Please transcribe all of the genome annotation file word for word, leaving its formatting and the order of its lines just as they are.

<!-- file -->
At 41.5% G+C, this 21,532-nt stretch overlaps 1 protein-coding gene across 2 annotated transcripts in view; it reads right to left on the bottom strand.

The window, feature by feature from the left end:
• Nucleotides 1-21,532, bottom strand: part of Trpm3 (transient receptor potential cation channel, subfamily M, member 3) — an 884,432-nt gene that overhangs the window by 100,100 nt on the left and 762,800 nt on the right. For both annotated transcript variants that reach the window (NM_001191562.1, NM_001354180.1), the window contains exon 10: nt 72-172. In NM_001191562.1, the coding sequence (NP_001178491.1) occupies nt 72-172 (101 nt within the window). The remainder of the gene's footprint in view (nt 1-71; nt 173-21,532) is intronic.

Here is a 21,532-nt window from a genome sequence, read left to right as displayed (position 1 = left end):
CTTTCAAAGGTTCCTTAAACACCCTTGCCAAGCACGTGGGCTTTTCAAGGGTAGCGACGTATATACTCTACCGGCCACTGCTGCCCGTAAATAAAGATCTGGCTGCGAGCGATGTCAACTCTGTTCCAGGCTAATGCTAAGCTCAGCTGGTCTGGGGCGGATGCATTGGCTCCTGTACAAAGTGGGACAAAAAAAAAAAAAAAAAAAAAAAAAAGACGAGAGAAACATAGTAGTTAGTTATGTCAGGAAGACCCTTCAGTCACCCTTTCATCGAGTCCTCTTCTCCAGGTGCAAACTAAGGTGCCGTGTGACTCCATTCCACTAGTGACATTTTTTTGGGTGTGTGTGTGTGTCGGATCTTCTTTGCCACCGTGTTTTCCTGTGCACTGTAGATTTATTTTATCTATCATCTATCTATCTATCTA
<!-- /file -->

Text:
At 41.5% G+C, this 21,532-nt stretch overlaps 1 protein-coding gene across 2 annotated transcripts in view; it reads right to left on the bottom strand.

The window, feature by feature from the left end:
• Nucleotides 1-21,532, bottom strand: part of Trpm3 (transient receptor potential cation channel, subfamily M, member 3) — an 884,432-nt gene that overhangs the window by 100,100 nt on the left and 762,800 nt on the right. For both annotated transcript variants that reach the window (NM_001191562.1, NM_001354180.1), the window contains exon 10: nt 72-172. In NM_001191562.1, the coding sequence (NP_001178491.1) occupies nt 72-172 (101 nt within the window). The remainder of the gene's footprint in view (nt 1-71; nt 173-21,532) is intronic.

Here is a 21,532-nt window from a genome sequence, read left to right as displayed (position 1 = left end):
CTTTCAAAGGTTCCTTAAACACCCTTGCCAAGCACGTGGGCTTTTCAAGGGTAGCGACGTATATACTCTACCGGCCACTGCTGCCCGTAAATAAAGATCTGGCTGCGAGCGATGTCAACTCTGTTCCAGGCTAATGCTAAGCTCAGCTGGTCTGGGGCGGATGCATTGGCTCCTGTACAAAGTGGGACAAAAAAAAAAAAAAAAAAAAAAAAAAGACGAGAGAAACATAGTAGTTAGTTATGTCAGGAAGACCCTTCAGTCACCCTTTCATCGAGTCCTCTTCTCCAGGTGCAAACTAAGGTGCCGTGTGACTCCATTCCACTAGTGACATTTTTTTGGGTGTGTGTGTGTGTCGGATCTTCTTTGCCACCGTGTTTTCCTGTGCACTGTAGATTTATTTTATCTATCATCTATCTATCTATCTA